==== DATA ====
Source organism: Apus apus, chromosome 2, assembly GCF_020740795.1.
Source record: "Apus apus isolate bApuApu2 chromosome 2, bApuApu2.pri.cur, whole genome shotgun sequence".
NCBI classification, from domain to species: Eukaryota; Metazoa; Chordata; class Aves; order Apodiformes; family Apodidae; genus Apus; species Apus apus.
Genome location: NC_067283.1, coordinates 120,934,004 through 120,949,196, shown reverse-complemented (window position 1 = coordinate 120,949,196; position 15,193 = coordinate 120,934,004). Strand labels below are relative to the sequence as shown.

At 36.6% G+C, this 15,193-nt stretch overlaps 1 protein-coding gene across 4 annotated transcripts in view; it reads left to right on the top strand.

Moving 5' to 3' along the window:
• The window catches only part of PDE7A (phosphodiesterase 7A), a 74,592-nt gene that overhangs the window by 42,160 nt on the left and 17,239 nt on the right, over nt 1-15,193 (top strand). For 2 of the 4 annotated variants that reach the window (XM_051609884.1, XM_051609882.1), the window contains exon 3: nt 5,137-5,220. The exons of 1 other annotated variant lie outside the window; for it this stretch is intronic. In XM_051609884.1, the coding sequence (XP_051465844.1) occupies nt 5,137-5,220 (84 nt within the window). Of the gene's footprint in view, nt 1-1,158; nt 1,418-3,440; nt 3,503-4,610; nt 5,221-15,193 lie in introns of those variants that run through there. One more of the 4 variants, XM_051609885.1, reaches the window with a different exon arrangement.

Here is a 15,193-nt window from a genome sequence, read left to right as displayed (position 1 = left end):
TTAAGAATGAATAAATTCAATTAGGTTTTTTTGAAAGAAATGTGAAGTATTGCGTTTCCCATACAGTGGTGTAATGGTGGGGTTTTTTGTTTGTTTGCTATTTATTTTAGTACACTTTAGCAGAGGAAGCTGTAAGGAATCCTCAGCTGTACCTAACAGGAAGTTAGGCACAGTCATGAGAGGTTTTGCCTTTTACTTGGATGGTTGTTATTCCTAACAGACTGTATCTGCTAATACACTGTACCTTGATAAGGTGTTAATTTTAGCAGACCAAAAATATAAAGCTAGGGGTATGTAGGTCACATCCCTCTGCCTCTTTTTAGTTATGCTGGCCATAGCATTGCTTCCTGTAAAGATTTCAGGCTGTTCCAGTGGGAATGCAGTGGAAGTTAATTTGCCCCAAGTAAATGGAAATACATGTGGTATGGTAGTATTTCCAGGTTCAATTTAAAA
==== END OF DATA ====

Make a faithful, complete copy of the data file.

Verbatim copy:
Source organism: Apus apus, chromosome 2, assembly GCF_020740795.1.
Source record: "Apus apus isolate bApuApu2 chromosome 2, bApuApu2.pri.cur, whole genome shotgun sequence".
NCBI classification, from domain to species: Eukaryota; Metazoa; Chordata; class Aves; order Apodiformes; family Apodidae; genus Apus; species Apus apus.
Genome location: NC_067283.1, coordinates 120,934,004 through 120,949,196, shown reverse-complemented (window position 1 = coordinate 120,949,196; position 15,193 = coordinate 120,934,004). Strand labels below are relative to the sequence as shown.

At 36.6% G+C, this 15,193-nt stretch overlaps 1 protein-coding gene across 4 annotated transcripts in view; it reads left to right on the top strand.

Moving 5' to 3' along the window:
• The window catches only part of PDE7A (phosphodiesterase 7A), a 74,592-nt gene that overhangs the window by 42,160 nt on the left and 17,239 nt on the right, over nt 1-15,193 (top strand). For 2 of the 4 annotated variants that reach the window (XM_051609884.1, XM_051609882.1), the window contains exon 3: nt 5,137-5,220. The exons of 1 other annotated variant lie outside the window; for it this stretch is intronic. In XM_051609884.1, the coding sequence (XP_051465844.1) occupies nt 5,137-5,220 (84 nt within the window). Of the gene's footprint in view, nt 1-1,158; nt 1,418-3,440; nt 3,503-4,610; nt 5,221-15,193 lie in introns of those variants that run through there. One more of the 4 variants, XM_051609885.1, reaches the window with a different exon arrangement.

Here is a 15,193-nt window from a genome sequence, read left to right as displayed (position 1 = left end):
TTAAGAATGAATAAATTCAATTAGGTTTTTTTGAAAGAAATGTGAAGTATTGCGTTTCCCATACAGTGGTGTAATGGTGGGGTTTTTTGTTTGTTTGCTATTTATTTTAGTACACTTTAGCAGAGGAAGCTGTAAGGAATCCTCAGCTGTACCTAACAGGAAGTTAGGCACAGTCATGAGAGGTTTTGCCTTTTACTTGGATGGTTGTTATTCCTAACAGACTGTATCTGCTAATACACTGTACCTTGATAAGGTGTTAATTTTAGCAGACCAAAAATATAAAGCTAGGGGTATGTAGGTCACATCCCTCTGCCTCTTTTTAGTTATGCTGGCCATAGCATTGCTTCCTGTAAAGATTTCAGGCTGTTCCAGTGGGAATGCAGTGGAAGTTAATTTGCCCCAAGTAAATGGAAATACATGTGGTATGGTAGTATTTCCAGGTTCAATTTAAAA